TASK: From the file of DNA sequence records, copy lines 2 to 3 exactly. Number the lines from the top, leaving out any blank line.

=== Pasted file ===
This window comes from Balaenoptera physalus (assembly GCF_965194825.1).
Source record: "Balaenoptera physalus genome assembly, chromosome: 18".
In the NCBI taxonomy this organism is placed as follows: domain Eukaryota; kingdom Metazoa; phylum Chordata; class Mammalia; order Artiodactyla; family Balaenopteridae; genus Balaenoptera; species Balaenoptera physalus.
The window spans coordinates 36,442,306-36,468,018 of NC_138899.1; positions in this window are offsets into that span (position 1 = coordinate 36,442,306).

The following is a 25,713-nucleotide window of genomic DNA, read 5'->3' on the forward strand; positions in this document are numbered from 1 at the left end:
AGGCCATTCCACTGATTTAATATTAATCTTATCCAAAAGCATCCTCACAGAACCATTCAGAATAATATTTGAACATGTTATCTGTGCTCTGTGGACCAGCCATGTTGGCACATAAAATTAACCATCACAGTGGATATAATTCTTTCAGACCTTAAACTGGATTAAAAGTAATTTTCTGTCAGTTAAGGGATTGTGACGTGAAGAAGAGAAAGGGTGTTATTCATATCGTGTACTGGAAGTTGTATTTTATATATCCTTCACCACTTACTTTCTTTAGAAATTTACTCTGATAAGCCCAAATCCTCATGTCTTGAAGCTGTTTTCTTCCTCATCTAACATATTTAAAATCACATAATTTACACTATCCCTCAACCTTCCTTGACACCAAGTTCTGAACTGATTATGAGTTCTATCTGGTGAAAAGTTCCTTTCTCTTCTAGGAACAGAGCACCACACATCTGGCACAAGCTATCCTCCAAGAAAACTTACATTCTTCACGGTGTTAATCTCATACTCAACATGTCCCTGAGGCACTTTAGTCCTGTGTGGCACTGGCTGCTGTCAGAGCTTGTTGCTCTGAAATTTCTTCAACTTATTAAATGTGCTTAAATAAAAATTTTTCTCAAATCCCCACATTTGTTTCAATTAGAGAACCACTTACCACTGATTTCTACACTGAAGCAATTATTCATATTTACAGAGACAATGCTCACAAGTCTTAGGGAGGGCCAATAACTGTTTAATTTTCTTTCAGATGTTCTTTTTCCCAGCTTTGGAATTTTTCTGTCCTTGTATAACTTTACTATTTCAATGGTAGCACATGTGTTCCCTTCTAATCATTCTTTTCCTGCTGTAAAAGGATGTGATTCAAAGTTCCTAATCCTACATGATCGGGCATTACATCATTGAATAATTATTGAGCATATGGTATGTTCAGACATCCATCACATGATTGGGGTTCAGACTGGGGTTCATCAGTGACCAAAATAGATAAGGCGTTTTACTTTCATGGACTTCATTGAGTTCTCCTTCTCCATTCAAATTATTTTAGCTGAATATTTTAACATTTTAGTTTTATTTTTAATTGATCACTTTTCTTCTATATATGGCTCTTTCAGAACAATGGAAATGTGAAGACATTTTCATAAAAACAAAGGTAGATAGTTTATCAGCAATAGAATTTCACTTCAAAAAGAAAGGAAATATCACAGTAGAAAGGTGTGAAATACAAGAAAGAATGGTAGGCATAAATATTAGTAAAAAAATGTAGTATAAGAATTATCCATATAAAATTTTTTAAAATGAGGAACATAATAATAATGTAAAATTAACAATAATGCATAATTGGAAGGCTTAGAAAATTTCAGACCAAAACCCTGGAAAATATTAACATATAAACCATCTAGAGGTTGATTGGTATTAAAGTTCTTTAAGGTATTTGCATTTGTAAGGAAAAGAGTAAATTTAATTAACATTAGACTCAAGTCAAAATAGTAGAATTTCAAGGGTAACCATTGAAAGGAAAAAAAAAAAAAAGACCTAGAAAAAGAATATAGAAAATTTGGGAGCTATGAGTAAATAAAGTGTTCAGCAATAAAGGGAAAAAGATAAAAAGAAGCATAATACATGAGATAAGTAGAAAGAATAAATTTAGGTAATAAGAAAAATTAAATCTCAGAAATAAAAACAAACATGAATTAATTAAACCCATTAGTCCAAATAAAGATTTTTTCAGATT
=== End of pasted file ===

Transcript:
Source record: "Balaenoptera physalus genome assembly, chromosome: 18".
In the NCBI taxonomy this organism is placed as follows: domain Eukaryota; kingdom Metazoa; phylum Chordata; class Mammalia; order Artiodactyla; family Balaenopteridae; genus Balaenoptera; species Balaenoptera physalus.